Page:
Alarm sounded over lack of professionals for construction sector

-failings in education system seen as drivers

Chief Works Officer Geoffrey Vaughn yesterday warned that the local construction sector will continue to suffer delays and poor quality work unless the lack of qualified professionals, driven by continued student failures in Mathematics and Science is addressed.

“There is an ominous shortfall of professionals [and] sub professionals,” Vaughn said yesterday at a University of Guyana and the Public Works Ministry engineering conference, at the Guyana International Conference Centre, where he noted that quality is closely related to training and development.

Calling human resources the “most important asset” for meeting the demand of the technological revolution, Vaughn argued that there is a deficit and pointed to the results being yielded by the education system.

A section of the audience at the conference (GINA photo)
A section of the audience at the conference (GINA photo)

Many students are not passing the key subjects, he said, citing an overview of the last two years. “This is where the core of our construction challenges begins… We have to try to fix it. For us to move on we have to deal with the core. If Science and Math are not up to scratch, our construction sector will continue to suffer,” he added.

Further, he informed that statistics from the University of Guyana showed that there had only been 2,900 students enrolled in the Technology Faculty from an overall total of 31,090 enrolments over a five-year period.

“How do you supply our construction sector with engineers, with clerks of works, with technicians, which supervisors, when we have such a meagre figure?” he asked. “For our construction sector to improve we have to build our training capacity; we have to strengthen the students coming from the secondary level; we have to give them the tools for them to understand Math and Science-based subjects. This is the only way that they will be able to deal with the challenges that we are faced with in the sector,” Vaughn stressed.

Vaughn said that one reason why locals are not given internationally-funded contracts was because they don’t have the capacity to execute specific projects, since they lack technical and managerial capabilities. “Assessing the contracts awarded for the last five years, projects where loans or grants were received via funding agencies, such as the IDB, EU, World Bank, show that only a few contractors have the capacity to execute the projects funded by these agencies,” he noted.

“There has been a shift, in the construction sector, where we are finding lots of persons who are not qualified are actually managing projects and this is the reason for the time overrun, cost overrun and defective bills of quantities. We have to join heads, join hands to move forward,” he further added.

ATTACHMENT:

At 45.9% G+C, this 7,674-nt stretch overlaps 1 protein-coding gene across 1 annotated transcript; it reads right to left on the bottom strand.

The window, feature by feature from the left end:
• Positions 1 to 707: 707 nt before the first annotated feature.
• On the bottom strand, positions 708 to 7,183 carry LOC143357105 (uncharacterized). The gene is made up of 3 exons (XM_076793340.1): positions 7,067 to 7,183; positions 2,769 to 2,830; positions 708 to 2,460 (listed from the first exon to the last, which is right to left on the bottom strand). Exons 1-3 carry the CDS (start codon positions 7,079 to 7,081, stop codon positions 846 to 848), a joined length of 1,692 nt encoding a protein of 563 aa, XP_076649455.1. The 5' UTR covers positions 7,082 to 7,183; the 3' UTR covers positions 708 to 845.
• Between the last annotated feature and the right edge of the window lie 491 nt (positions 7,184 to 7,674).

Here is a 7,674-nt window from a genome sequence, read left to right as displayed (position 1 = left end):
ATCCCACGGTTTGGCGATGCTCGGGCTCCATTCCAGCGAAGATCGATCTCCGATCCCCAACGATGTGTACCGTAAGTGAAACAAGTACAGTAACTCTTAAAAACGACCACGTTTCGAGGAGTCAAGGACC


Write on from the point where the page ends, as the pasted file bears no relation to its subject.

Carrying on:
President Donald Ramotar, in his remarks at the conference, stated that Guyana has to “train more and more of our human capital to cope with the new world.” He said that he believes that lack of planning and preparatory work was the cause for construction maladies, including excessive variations in projects and delays.  “Too often I hear about when they throw sand it is disappearing or bridges sinking away quickly… wasn’t there any soil test? Wasn’t there enough planning and preparatory work? I don’t think enough supervision is done,” he stated. Recently a major Guyana Power and Light project on the West Demerara suffered from the sand-disappearing syndrome as a swampy area was selected for construction.

Ramotar lamented that he was “tired of hearing of excuses” from contractors in the sector and urged them to give value for money in their works.

University of Guyana Vice-Chancellor Professor Jacob Opadeyi said that government needs to involve student engineers more in public projects so as to give them the experiences needed. He made reference to a project in Trinidad which allows students of the University of the West Indies in-field interaction with professional engineers. He also charged government to implement a policy where 0.1% of the project cost should be donated for human resource development in engineering here.

To the thunderous applause of students in the conference centre’s main hall, veteran engineer Charles Ceres urged that engineering students and young engineers be included in on-the-job training when there are mega projects, such as the construction of the Amaila Falls Hydro Project, the Marriott Hotel and the Cheddi Jagan Airport Expansion. Such placements are needed, he said, to give students first-hand experience in whatever new technology is being used by contractors and allowing them to use skills learned in the future execution of their own works.

A University of Guyana student, who asked not to be named, said “All they keep saying is that we are not suitably qualified, we don’t have enough experience; this, that and the other. But the man is right. Where are the opportunities for those of us who want to learn who want the experience?”

“They block us out of Marriott. That is possibly one of the largest buildings being constructed in the city and that is like five minutes away from classes. Don’t they think of synergising us with those trained?” he further questioned.

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